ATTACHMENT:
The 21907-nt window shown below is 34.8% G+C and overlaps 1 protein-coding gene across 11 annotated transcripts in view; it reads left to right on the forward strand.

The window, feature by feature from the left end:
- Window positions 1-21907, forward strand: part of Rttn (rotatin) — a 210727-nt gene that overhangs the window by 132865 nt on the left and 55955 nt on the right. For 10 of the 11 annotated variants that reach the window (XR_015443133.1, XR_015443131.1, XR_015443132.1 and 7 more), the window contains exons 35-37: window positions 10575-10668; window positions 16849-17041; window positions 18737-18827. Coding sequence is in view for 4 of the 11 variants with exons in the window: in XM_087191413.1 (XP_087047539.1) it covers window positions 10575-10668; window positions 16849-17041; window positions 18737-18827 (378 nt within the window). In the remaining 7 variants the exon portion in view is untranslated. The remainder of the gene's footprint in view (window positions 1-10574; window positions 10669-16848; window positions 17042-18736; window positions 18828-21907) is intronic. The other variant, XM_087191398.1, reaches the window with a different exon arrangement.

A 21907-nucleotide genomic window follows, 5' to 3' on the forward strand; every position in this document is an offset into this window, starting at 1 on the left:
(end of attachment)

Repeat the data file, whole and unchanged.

The 21907-nt window shown below is 34.8% G+C and overlaps 1 protein-coding gene across 11 annotated transcripts in view; it reads left to right on the forward strand.

The window, feature by feature from the left end:
- Window positions 1-21907, forward strand: part of Rttn (rotatin) — a 210727-nt gene that overhangs the window by 132865 nt on the left and 55955 nt on the right. For 10 of the 11 annotated variants that reach the window (XR_015443133.1, XR_015443131.1, XR_015443132.1 and 7 more), the window contains exons 35-37: window positions 10575-10668; window positions 16849-17041; window positions 18737-18827. Coding sequence is in view for 4 of the 11 variants with exons in the window: in XM_087191413.1 (XP_087047539.1) it covers window positions 10575-10668; window positions 16849-17041; window positions 18737-18827 (378 nt within the window). In the remaining 7 variants the exon portion in view is untranslated. The remainder of the gene's footprint in view (window positions 1-10574; window positions 10669-16848; window positions 17042-18736; window positions 18828-21907) is intronic. The other variant, XM_087191398.1, reaches the window with a different exon arrangement.

A 21907-nucleotide genomic window follows, 5' to 3' on the forward strand; every position in this document is an offset into this window, starting at 1 on the left: